Children pose a special challenge, since many must be put back to sleep in the recovery room for suture adjustment. “Nurses and anesthesiologists can be squeamish putting the child under in the recovery room rather than the OR,” said Dr. Hunter, who established a protocol at Children’s Hospital Boston that satisfies all groups and supports the ophthalmologist’s practice of adjusting sutures postoperatively in the PACU.
For the most routine pediatric cases, he uses nonadjustable sutures because of the extra time and trouble of anesthesia and because children are a little harder to assess in the immediate postop period. “It can take 15 minutes to get them to open their eyes and look at you,” he said. “So I tend to reserve adjustable sutures for children with complex strabismus or for children who have had a couple of operations already.”
Dr. Guyton moved to adjustable sutures in children in 1993, when it became easy to put children back to sleep with propofol. “No more gas. No more operating room,” he said. Today, he uses adjustable sutures in all children, with the cooperation of his staff.
1 Jampolsky, A. Am J Ophthalmol 1979;88:406–418.
2 Awadein, A. et al. J AAPOS 2008;12:585–590.
3 Tripathi, A. et al. Eye 2003;17:739–742.
None of the physicians interviewed report related financial interests.
Tied Up in Knots
Strabismus surgeries, with or without adjustable sutures, adhere to the same principles, Dr. Hunter said. Here are some basic suture techniques as well as thoughts on the best situations for their application.
Bow-tie. The sutures are passed through scleral tunnels, then tied together in a single-loop bow tie like a shoe lace. At adjustment, the bow is untied, the muscle position adjusted and the bow retied. Once the desired alignment is achieved, the bow is cut and converted to a square knot.
Sliding noose. The sutures are passed through scleral tunnels and emerge less than 1 mm apart. A noose is created by tying a separate piece of suture around the scleral sutures. The ends are tied together to provide a “bucket handle” for manipulation of the noose during adjustment.
Dr. Guyton’s technique. In 1981, early in his career, Dr. Guyton learned the adjustable suture technique from a student of Dr. Jampolsky’s. “I liked it so much, I stayed with it,” he said. Over the years, he refined his technique and expanded his indications. His technique involves a small cul-de-sac conjunctival incision and burying all suture materials to minimize discomfort and reduce scarring.
After making a cul-de-sac incision through the conjunctiva, Dr. Guyton isolates, secures and disinserts the muscle. The muscle is hung back from the original insertion. He then uses a variation on the sliding noose, preferably with a 6-0 Vicryl suture on an S-28 or S-29 needle. To minimize the amount of suture material left behind, Dr. Guyton developed a removable sliding noose, which consists of a clove hitch with two slip knots. 1
Some surgeons use one adjustable suture and put nonadjustable sutures on other muscles. But to maximize the options for achieving the best result, Dr. Guyton typically puts each muscle—except the inferior oblique—on an adjustable suture. “I like to fine-tune by adjusting small amounts on more than one muscle.”
Dr. Guyton is realistic about the notion of these sutures becoming common practice. “You can’t become skilled with adjustable sutures from looking at a book or a paper. It takes my fellows four or five months of operating with me, watching an experienced person do the operation, especially the adjustment, time and again. I won’t use an adjustable suture on the inferior oblique muscle. It’s hard to get to and when you disinsert the muscle from the globe, the muscle is still attached to the tissue surrounding the inferior rectus muscle. The distal end is floppy. You can’t tell the initial effect with the inferior oblique muscle. To determine if a patient is a suitable candidate for adjustment while awake, I assess the response to drops. I often touch the sclera with a rolled-up tissue or Q-tip to double-check their reaction.”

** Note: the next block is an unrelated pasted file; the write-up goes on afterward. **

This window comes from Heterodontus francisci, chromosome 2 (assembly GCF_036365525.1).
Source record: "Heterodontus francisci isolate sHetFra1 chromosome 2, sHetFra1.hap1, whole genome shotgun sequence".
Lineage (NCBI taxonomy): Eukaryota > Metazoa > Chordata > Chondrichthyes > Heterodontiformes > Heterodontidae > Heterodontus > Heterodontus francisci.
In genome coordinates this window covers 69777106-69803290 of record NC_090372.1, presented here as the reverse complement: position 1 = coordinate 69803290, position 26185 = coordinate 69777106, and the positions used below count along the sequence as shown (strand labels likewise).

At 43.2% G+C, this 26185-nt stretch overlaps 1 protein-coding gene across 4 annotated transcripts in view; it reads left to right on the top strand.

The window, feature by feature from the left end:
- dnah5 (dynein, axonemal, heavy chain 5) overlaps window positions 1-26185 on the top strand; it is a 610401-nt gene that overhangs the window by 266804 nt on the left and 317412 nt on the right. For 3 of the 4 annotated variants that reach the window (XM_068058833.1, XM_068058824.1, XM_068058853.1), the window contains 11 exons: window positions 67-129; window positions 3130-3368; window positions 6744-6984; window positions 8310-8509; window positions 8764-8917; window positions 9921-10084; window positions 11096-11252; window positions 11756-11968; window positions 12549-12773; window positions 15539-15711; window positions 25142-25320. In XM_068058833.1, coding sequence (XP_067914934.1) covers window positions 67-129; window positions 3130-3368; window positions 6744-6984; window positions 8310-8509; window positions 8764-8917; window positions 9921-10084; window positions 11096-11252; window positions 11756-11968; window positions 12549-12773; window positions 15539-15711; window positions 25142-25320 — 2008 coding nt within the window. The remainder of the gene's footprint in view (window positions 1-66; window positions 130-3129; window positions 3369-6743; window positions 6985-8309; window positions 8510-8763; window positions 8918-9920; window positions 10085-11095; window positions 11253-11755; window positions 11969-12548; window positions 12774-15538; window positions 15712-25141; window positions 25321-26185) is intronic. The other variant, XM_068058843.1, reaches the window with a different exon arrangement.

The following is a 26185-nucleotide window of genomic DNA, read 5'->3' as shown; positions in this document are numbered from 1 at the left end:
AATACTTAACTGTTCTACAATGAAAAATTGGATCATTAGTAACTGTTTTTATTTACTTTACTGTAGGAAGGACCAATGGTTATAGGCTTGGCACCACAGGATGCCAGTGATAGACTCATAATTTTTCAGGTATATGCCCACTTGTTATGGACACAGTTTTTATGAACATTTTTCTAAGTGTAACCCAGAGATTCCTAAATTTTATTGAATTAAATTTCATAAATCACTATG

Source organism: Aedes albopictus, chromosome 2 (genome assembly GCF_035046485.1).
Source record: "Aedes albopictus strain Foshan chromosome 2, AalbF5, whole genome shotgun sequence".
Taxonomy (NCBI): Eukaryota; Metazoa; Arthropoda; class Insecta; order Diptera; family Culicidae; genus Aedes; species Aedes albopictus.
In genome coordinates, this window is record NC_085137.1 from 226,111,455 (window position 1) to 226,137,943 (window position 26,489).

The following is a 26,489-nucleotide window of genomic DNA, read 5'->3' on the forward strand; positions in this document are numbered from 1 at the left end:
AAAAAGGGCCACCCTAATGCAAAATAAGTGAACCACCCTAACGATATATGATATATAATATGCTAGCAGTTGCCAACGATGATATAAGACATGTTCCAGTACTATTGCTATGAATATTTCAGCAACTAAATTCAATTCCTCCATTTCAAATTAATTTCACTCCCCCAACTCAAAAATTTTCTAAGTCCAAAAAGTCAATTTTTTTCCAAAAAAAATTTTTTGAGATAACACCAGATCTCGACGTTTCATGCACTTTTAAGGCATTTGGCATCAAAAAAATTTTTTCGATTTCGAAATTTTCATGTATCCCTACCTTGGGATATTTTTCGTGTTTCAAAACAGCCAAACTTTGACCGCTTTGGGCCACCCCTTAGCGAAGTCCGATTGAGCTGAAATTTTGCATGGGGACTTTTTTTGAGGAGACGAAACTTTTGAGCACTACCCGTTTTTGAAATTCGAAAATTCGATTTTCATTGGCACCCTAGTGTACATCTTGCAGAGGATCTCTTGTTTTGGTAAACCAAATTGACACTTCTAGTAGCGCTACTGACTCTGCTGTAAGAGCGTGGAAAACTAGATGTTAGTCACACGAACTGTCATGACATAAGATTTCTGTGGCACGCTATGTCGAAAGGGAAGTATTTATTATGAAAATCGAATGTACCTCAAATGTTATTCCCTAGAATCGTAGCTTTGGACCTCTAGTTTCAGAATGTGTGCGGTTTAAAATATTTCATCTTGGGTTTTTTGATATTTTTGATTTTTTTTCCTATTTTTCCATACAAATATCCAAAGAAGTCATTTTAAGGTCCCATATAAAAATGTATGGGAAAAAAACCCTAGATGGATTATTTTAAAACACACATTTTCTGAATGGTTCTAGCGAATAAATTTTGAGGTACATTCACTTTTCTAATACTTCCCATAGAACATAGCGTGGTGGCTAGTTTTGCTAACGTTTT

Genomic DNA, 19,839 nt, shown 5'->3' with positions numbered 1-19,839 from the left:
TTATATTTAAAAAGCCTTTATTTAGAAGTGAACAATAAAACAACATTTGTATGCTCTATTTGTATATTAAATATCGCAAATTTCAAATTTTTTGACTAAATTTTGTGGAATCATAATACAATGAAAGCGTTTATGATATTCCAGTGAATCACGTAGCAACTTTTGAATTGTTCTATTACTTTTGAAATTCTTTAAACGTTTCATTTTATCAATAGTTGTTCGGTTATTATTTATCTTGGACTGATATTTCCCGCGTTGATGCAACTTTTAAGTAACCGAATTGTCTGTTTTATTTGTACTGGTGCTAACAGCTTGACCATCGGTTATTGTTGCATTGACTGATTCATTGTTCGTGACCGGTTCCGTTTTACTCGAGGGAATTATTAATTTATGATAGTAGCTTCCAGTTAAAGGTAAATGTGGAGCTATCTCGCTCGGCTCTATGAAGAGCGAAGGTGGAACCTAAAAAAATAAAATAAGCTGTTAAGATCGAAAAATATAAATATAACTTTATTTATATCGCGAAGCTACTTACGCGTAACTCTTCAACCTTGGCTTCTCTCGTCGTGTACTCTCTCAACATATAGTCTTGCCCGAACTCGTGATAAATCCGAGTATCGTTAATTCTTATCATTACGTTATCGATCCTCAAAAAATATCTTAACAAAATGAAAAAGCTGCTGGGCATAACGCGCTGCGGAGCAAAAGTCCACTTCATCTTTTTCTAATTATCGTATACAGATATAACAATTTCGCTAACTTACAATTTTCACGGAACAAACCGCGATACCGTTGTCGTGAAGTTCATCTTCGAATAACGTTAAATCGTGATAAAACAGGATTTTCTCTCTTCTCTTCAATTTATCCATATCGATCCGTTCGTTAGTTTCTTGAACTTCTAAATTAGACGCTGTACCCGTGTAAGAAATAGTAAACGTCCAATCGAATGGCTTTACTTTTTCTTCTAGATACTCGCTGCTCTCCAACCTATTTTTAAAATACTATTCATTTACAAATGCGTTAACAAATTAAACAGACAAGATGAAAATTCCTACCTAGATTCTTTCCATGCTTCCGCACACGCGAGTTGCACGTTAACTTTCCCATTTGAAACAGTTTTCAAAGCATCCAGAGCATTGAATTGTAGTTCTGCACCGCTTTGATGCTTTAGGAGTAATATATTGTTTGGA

Dr. Hunter’s technique. Dr. Hunter uses a modified sliding noose, called the “short tag noose.”2 The suture is short and buried under the tissue. He trims the suture in the operating room, leaving just enough—4 or 5 mm—for any necessary adjustment. If he is satisfied with the adjustment, no further intervention is required; he doesn’t have to touch the eye again. “Even if you don’t tie the permanent knot, the sutures aren’t going to go anywhere,” he said. “The muscles won’t slip or slide. This frees you up to leave the patient alone.”
The adjustment can be made as many as seven days following surgery. “The traditional adjustable suture needs to be completed by the next morning after surgery,” Dr. Hunter said. “With the short tag noose method, we extend the time frame for the suture adjustment. When I adjust the suture several days post-surgery, the eye has had more time to heal, so the patient may feel the adjustment more. To ease the discomfort, I give a sub-Tenon’s xylocaine infusion. People new at using adjustable sutures will sometimes overuse them and reverse an overcorrection and end up with undercorrection. You don’t want every patient to go home with straight eyes. You need to be brave and let some patients go home with an over- or undercorrection, even though you have the power to adjust it. You have to sit on your hands and anticipate that as the eye heals, it will settle into the right position.”
Dr. Plager’s caveats: “If a surgeon feels more comfortable doing an adjustment later, it’s fine to go ahead and use adjustable sutures. But surgeons who choose not to use them aren’t depriving their patients of some fantastic thing because there’s never been any evidence from a randomized, controlled study that the results are better.”
1 Sharma, M. et al. J AAPOS 2006;10:93.
2 Nihalani, B. R. et al. Arch Ophthalmol 2009;127:1584–1590.